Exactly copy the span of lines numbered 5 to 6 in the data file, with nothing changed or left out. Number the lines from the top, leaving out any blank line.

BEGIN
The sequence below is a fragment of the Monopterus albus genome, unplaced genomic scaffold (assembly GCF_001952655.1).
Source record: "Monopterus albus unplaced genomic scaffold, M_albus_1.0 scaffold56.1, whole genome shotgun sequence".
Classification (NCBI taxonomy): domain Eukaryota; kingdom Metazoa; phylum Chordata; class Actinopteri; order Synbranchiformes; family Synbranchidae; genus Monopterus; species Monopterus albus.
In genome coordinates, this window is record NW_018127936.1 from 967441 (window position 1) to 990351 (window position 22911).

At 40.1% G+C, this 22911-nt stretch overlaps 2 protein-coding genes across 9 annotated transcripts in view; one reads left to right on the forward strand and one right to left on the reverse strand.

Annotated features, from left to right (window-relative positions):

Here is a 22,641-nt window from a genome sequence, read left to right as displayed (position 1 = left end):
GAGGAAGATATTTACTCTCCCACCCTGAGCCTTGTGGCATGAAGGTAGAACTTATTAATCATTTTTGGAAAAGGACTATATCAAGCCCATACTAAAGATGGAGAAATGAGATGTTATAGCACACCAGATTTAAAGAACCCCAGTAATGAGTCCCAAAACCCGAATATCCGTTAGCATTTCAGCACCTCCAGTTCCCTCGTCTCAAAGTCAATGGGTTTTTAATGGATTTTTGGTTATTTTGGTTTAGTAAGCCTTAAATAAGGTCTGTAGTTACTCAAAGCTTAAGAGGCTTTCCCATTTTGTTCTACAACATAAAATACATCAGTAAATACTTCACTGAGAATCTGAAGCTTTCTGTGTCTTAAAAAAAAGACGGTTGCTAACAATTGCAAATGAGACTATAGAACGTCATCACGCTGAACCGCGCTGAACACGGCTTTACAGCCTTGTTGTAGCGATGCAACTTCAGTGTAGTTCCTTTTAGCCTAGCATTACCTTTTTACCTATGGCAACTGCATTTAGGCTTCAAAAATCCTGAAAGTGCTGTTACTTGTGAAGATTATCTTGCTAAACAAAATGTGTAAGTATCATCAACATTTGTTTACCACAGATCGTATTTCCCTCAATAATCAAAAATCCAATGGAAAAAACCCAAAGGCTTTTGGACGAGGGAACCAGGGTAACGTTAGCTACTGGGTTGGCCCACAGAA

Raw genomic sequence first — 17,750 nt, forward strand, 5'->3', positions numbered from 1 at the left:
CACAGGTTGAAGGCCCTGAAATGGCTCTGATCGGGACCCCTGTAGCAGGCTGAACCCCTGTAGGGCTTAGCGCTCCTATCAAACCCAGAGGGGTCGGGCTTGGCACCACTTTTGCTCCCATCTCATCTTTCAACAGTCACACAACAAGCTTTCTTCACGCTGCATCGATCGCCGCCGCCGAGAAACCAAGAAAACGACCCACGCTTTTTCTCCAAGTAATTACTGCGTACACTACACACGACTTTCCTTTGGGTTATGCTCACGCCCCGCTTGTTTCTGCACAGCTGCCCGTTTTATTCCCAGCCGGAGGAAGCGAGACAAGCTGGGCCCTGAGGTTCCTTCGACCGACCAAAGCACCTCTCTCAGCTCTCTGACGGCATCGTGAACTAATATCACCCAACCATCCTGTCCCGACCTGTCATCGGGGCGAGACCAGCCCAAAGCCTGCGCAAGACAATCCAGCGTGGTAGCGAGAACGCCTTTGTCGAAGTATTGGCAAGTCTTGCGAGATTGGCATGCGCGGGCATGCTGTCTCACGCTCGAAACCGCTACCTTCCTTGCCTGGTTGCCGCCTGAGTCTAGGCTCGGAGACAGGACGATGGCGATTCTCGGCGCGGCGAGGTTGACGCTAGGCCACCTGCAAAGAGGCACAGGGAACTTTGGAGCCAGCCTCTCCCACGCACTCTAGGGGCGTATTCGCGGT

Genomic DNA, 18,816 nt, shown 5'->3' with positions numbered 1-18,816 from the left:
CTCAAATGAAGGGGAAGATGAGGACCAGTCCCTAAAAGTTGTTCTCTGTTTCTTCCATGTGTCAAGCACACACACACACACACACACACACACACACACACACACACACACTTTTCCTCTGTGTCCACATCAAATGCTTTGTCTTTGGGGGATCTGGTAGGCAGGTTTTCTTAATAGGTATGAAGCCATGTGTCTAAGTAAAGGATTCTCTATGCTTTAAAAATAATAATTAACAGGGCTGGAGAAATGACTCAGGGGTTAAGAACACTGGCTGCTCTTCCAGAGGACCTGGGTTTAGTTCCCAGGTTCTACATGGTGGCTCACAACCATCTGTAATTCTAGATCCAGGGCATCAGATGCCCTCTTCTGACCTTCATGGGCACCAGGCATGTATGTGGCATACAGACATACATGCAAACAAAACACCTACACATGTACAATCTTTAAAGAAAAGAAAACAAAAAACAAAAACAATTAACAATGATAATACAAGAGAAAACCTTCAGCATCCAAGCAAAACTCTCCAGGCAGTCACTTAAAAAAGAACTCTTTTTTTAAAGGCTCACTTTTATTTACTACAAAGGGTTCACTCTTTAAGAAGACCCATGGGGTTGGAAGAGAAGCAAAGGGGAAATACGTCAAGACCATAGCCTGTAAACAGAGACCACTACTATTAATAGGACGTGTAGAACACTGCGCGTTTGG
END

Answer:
At 40.1% G+C, this 22911-nt stretch overlaps 2 protein-coding genes across 9 annotated transcripts in view; one reads left to right on the forward strand and one right to left on the reverse strand.

Annotated features, from left to right (window-relative positions):